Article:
Public policing is also adopting practices traditionally associated with the private security industry. The Royal Canadian Mounted Police (RCMP) as well as the Ontario Provincial Police (OPP) contract with provinces and municipalities to provide policing services[6] (In Search of Security Sect. 3.4.2 para.2). An industrial market approach is being assumed by public policing agencies who are promoting security as a commodity, a far cry from the perception of security in the interest of a public good (Buuren, 2010). The RCMP’s assumption of a service-provider role also seems to be eradicating a proposed characteristic used to differentiate private and public policing practices. Private security personnel are believed to be unique in that they are privately accountable (Brodeur, 2010). Current models of oversight committees do not allow for provinces (clients) contracting RCMP policing services to hold RCMP personnel and operational practices accountable; rather the RCMP is only subject to accountability measures by a federal oversight agency.

Public police organisations are also providing the service of public agents for private hire. In these instances of pay-duty a fee-for-service business practice is employed as a means of generating revenue (In Search of Security, Sect.3.4.2 para.5). Municipal bylaws have been introduced withholding licencing/ permit for events unless pay-duty police officers are retained[7] (In Search of Security, Sect.3.4.2 para.5). Pay-duty officers maintain the authority of public police agents even though they are retained by a private party. The municipality continues to provide insurance (through public taxes) for public police under private contract when suits of malfeasance arise (Rigakos, 2002).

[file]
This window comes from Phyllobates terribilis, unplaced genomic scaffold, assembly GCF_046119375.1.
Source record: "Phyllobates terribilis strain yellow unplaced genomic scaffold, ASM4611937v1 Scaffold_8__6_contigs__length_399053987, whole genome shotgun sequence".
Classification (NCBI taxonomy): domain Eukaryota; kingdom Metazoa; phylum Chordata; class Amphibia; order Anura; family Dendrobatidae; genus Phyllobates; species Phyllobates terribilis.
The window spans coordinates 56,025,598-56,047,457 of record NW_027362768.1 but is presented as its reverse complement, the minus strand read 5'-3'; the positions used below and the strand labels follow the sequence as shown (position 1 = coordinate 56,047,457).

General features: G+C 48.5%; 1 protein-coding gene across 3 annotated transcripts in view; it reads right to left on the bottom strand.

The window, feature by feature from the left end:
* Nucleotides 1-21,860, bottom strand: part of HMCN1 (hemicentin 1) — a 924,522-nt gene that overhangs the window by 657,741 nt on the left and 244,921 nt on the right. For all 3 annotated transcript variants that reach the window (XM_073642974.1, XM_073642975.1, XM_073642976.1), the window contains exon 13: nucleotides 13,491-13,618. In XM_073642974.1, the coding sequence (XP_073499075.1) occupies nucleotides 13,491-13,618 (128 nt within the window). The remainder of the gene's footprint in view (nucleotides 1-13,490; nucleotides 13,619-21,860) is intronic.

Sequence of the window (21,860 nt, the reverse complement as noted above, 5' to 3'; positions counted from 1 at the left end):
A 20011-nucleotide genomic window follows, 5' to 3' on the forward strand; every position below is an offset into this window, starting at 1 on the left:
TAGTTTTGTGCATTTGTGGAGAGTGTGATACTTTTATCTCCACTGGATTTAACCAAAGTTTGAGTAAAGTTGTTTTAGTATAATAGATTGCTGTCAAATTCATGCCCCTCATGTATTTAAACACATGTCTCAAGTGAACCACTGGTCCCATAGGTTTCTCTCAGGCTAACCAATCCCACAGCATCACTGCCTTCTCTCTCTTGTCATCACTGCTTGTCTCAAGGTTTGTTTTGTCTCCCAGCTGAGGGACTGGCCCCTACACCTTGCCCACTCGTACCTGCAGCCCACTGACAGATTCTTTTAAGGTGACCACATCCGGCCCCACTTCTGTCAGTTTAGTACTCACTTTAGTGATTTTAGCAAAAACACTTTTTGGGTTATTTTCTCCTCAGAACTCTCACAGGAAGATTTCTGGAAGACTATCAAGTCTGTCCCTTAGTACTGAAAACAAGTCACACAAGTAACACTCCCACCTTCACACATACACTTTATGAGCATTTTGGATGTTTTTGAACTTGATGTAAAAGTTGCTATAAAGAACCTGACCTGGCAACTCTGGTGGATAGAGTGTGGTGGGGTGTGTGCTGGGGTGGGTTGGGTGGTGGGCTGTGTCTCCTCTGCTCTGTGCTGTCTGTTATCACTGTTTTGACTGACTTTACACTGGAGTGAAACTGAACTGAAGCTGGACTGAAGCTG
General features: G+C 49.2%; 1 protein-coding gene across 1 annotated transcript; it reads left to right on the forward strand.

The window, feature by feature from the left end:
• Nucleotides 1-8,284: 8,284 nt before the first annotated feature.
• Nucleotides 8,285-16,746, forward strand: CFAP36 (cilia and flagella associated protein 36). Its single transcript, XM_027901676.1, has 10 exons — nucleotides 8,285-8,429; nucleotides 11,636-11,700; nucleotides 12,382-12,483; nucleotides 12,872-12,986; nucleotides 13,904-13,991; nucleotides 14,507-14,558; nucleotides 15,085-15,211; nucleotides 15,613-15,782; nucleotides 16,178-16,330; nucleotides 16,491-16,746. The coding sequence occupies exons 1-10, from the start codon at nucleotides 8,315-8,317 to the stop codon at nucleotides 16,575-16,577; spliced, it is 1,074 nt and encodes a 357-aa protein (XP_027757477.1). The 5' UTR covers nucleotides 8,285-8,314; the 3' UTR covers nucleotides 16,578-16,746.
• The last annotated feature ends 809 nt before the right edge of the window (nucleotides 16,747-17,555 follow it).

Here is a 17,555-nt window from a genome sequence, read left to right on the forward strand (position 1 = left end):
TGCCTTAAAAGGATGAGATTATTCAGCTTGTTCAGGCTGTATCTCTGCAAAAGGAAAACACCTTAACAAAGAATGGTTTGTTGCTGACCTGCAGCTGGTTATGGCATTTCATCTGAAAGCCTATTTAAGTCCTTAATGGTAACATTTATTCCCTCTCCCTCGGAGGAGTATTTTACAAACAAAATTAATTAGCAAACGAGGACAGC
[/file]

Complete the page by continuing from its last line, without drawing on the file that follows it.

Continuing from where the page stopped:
With both private and public police agencies demonstrating considerable overlap of activities, it becomes increasingly difficult to ascertain the scope of powers and authority personnel in each sector may exhibit.

Of growing concern is the potential for over-stepping of powers by private security personnel. The Charter of Rights and Freedoms applies predominately to governmental activities as opposed to those of non-state organisations[8] (In Search of Security, Sect. 1.3 para.2). As the private security industry continues to expand the general public becomes increasingly more likely to encounter private personnel in both private and public settings, leading to confusion regarding the limitations of power which may be exercised and the rights of individuals. There is also concern over the increased convergence of physical appearances between private and public uniformed agents and the potential of public compliance with requests of private security personnel due to an aura of power generally reserved for public agents (Brodeur, 2010).

The Constitution Act gives Canadian Parliament the authority to enact criminal laws, as well as sets out criminal law enforcement powers of public police organisations (In Search of Security, Sect. 4.2 para.1). While there is no explicit recognition of non-state policing/ security agencies, provisions do exist regarding the law enforcement practices of non-state agents (powers which are allotted to all ordinary citizens) (In Search of Policing, Sect.4.2 para.1). Given the nature of the work private security personnel engage in, there is a greater likelihood that this collective will make use of private citizen law enforcement powers than any other grouping of individuals. The evolution of policing raises the question of whether related legislation should be amended to recognise non-state police as a separate entity from ordinary citizens.